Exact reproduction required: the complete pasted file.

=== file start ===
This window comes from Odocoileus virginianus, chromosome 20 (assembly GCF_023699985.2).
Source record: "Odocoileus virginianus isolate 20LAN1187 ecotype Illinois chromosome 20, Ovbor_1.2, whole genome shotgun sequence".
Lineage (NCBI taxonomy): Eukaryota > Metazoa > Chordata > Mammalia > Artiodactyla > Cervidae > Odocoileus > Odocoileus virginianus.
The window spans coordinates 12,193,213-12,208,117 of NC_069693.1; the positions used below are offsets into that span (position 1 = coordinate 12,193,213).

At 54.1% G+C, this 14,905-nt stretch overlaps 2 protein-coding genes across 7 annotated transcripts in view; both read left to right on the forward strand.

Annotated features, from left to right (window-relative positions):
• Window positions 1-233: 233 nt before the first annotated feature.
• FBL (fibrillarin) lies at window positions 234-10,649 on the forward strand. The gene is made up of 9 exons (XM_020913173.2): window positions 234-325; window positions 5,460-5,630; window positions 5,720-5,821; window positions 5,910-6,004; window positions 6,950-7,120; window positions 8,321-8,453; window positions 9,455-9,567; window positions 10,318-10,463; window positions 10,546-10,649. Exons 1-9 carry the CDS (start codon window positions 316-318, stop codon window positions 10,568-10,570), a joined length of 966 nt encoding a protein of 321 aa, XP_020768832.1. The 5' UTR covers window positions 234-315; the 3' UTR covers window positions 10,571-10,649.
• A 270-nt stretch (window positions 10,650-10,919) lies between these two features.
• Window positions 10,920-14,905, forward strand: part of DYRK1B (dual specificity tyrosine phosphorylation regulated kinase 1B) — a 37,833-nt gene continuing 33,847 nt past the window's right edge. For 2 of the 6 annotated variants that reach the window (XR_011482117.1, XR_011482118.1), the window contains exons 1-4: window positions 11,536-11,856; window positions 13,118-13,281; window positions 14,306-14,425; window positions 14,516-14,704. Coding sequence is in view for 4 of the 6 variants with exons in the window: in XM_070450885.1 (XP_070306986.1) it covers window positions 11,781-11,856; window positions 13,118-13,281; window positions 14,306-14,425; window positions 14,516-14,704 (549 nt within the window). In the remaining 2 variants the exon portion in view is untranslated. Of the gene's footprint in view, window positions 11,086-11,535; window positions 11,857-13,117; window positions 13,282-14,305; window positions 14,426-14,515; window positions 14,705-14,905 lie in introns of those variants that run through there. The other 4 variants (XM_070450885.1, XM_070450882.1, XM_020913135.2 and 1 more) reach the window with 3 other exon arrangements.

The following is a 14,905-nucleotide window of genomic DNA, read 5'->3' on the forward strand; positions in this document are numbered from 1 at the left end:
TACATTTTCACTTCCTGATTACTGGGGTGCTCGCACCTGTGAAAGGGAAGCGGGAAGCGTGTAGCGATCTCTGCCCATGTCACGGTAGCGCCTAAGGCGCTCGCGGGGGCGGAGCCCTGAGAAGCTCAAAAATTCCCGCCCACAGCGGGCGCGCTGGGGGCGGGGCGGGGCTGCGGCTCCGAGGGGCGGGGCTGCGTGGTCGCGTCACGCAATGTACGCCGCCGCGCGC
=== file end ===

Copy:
This window comes from Odocoileus virginianus, chromosome 20 (assembly GCF_023699985.2).
Source record: "Odocoileus virginianus isolate 20LAN1187 ecotype Illinois chromosome 20, Ovbor_1.2, whole genome shotgun sequence".
Lineage (NCBI taxonomy): Eukaryota > Metazoa > Chordata > Mammalia > Artiodactyla > Cervidae > Odocoileus > Odocoileus virginianus.
The window spans coordinates 12,193,213-12,208,117 of NC_069693.1; the positions used below are offsets into that span (position 1 = coordinate 12,193,213).

At 54.1% G+C, this 14,905-nt stretch overlaps 2 protein-coding genes across 7 annotated transcripts in view; both read left to right on the forward strand.

Annotated features, from left to right (window-relative positions):
• Window positions 1-233: 233 nt before the first annotated feature.
• FBL (fibrillarin) lies at window positions 234-10,649 on the forward strand. The gene is made up of 9 exons (XM_020913173.2): window positions 234-325; window positions 5,460-5,630; window positions 5,720-5,821; window positions 5,910-6,004; window positions 6,950-7,120; window positions 8,321-8,453; window positions 9,455-9,567; window positions 10,318-10,463; window positions 10,546-10,649. Exons 1-9 carry the CDS (start codon window positions 316-318, stop codon window positions 10,568-10,570), a joined length of 966 nt encoding a protein of 321 aa, XP_020768832.1. The 5' UTR covers window positions 234-315; the 3' UTR covers window positions 10,571-10,649.
• A 270-nt stretch (window positions 10,650-10,919) lies between these two features.
• Window positions 10,920-14,905, forward strand: part of DYRK1B (dual specificity tyrosine phosphorylation regulated kinase 1B) — a 37,833-nt gene continuing 33,847 nt past the window's right edge. For 2 of the 6 annotated variants that reach the window (XR_011482117.1, XR_011482118.1), the window contains exons 1-4: window positions 11,536-11,856; window positions 13,118-13,281; window positions 14,306-14,425; window positions 14,516-14,704. Coding sequence is in view for 4 of the 6 variants with exons in the window: in XM_070450885.1 (XP_070306986.1) it covers window positions 11,781-11,856; window positions 13,118-13,281; window positions 14,306-14,425; window positions 14,516-14,704 (549 nt within the window). In the remaining 2 variants the exon portion in view is untranslated. Of the gene's footprint in view, window positions 11,086-11,535; window positions 11,857-13,117; window positions 13,282-14,305; window positions 14,426-14,515; window positions 14,705-14,905 lie in introns of those variants that run through there. The other 4 variants (XM_070450885.1, XM_070450882.1, XM_020913135.2 and 1 more) reach the window with 3 other exon arrangements.

The following is a 14,905-nucleotide window of genomic DNA, read 5'->3' on the forward strand; positions in this document are numbered from 1 at the left end:
TACATTTTCACTTCCTGATTACTGGGGTGCTCGCACCTGTGAAAGGGAAGCGGGAAGCGTGTAGCGATCTCTGCCCATGTCACGGTAGCGCCTAAGGCGCTCGCGGGGGCGGAGCCCTGAGAAGCTCAAAAATTCCCGCCCACAGCGGGCGCGCTGGGGGCGGGGCGGGGCTGCGGCTCCGAGGGGCGGGGCTGCGTGGTCGCGTCACGCAATGTACGCCGCCGCGCGC